Business executives are often faced with difficult decisions which are often multi-dimensional. There are several aspects to be considered, and consumer preferences to be taken into account. Analytics experts strive to determine what factor is the most important to the consumer and hence should be given highest weight while taking the decision. To deal with such situations, a very useful statistical technique called ‘Conjoint Analysis’ is used. As the name suggests, several variables are jointly considered and tested in order to determine their overall importance.
Conjoint analysis is an advanced analytical approach that tries to determine how consumers make decisions and what they really value in products and services. Conjoint analysis involves presenting people with choices and then analysing what were the drivers for those choices.
To do this, a controlled subset of the larger set of variables is shown to correspondents. The combination keeps changing, and consumer preferences are recorded. Once the optimum combination of variables is determined, the right offering can be made. Such an offering would contribute towards a higher market share, better revenue inflow and higher margins. Also, the business can focus on only those factors which are considered most important by consumers.
Based on recurring discussions with various student fraternities residing in the Business School campus and also studying the operations of the existing restaurant and food joints in the campus, a set of attributes and corresponding levels were designed for the analysis. Informal discussions were also done regarding the types of food outlets and practices across other management and engineering colleges and universities in the country.
The relevant attributes and levels as designed are as below:
|Numbers for each level attribute|
|2||Restaurant Concept||Fast Food||x21||1|
|Café or Bistro||x23||3|
Fig 2: Attributes, levels and numerics
There are (3 * 4 * 3 * 3 * 2) 216 possible restaurant profiles based on the attributes and the levels. Each of the profile can become a unique type of restaurant. Given the large number of profiles it was immensely difficult to allow consumers to determine their preference ranking from all these profiles. To fine tune this process, orthogonal arrays were generated to create a smaller set of restaurant profiles also known as design cards or plan cards. Few hold out cards to be used for validation of the output results as obtained
1.1 Execution and Results
The conjoint analysis was run using the files as mentioned in the syntax file and the results are listed in the following section.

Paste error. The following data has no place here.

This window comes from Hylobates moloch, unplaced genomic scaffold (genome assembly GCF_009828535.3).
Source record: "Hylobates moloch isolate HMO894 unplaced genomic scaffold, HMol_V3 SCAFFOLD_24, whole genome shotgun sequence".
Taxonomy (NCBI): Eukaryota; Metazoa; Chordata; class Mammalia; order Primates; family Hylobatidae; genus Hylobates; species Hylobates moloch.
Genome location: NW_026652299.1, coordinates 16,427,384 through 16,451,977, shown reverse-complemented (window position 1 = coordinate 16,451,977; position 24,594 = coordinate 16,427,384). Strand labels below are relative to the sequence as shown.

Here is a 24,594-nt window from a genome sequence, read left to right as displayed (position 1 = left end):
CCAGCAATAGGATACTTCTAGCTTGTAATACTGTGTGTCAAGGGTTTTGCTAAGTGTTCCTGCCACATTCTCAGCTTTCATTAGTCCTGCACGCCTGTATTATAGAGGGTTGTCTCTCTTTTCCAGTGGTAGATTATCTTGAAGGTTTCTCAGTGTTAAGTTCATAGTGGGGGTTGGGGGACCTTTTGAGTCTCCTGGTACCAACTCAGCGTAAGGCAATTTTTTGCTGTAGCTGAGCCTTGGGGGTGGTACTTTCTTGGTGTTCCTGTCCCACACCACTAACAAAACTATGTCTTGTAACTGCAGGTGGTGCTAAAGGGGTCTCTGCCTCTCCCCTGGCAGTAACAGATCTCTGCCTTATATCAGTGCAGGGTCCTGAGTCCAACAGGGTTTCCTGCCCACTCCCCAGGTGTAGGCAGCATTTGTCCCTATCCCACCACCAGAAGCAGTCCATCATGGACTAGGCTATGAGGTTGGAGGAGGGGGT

Based on the results of the utilities section of the analysis, the Regression equation can be stated as below:
U(x) = 8.106 + (-0.0909)x11 + (0.909)x12 + (-0.818)x13 + (0.8636)x21 + (-0.931)x22 + (1.3636)x23 + (-1.295)x24 + (1.409)x31 + (0.488)x32 + (-1.897)x33 + (0.257)x41 + (-3.094)x42 + (2.837)x43 + (-1.670)x51 + (1.670)*x52
The indicators of the model fit as obtained are:
Home » Applying Conjoint Analysis for Provisioning of a New Restaurant
The following conclusions can be made:
- The most important factor (out of the chosen ones) for people while choosing a restaurant is the type of food served. This is quite logical as one would go to a restaurant only if it serves the food he/she wants. Also, the preference for Chinese food is greatest among the student community, followed by Indian food. Continental food is least preferred.
- The restaurant décor and diet type are almost equally important for the community. More people prefer non-veg food, suggesting that there are already plenty of options for vegetarian food on campus. Also, the atmosphere of the restaurant should be sporty, which is in line with the young average age of the student community members (given that most people visiting restaurants on the campus are students). These young people prefer sporty and fun atmosphere, where they can hang out with their friends.
Indian Institute of Management Ahmedabad.
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Dr. Purba Rao has been a Professor over the last 20 years teaching and conducting research on topics such as Predictive Modeling in Strategic Decision Making, Marketing Research, Business Analytics, Green Supply Chain Management, Corporate Environmental Management, and Social Entrepreneurship Management. She is a Fellow in Management from Indian Institute of Management Calcutta, has a M.Sc. in Applied Math from Science College, University of Calcutta and a B. Sc. In Math (honors) from Presidency College Calcutta. Currently, she has been a Visiting Professor at Indian Institute of Management, Ahmedabad IIMA, Great Lakes Institute of Management and IIM RANCHI.